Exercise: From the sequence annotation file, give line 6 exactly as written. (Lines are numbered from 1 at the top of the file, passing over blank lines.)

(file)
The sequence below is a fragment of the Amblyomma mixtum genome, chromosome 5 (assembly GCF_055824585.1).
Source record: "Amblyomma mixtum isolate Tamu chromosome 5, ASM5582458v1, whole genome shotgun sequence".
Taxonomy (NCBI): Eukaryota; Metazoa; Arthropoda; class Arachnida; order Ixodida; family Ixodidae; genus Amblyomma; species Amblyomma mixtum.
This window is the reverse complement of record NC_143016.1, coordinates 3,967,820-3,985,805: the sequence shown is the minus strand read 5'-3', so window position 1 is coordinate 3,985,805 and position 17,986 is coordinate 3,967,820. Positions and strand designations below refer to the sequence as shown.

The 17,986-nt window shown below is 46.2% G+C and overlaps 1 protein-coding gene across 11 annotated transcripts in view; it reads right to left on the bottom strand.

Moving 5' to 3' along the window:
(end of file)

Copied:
Moving 5' to 3' along the window: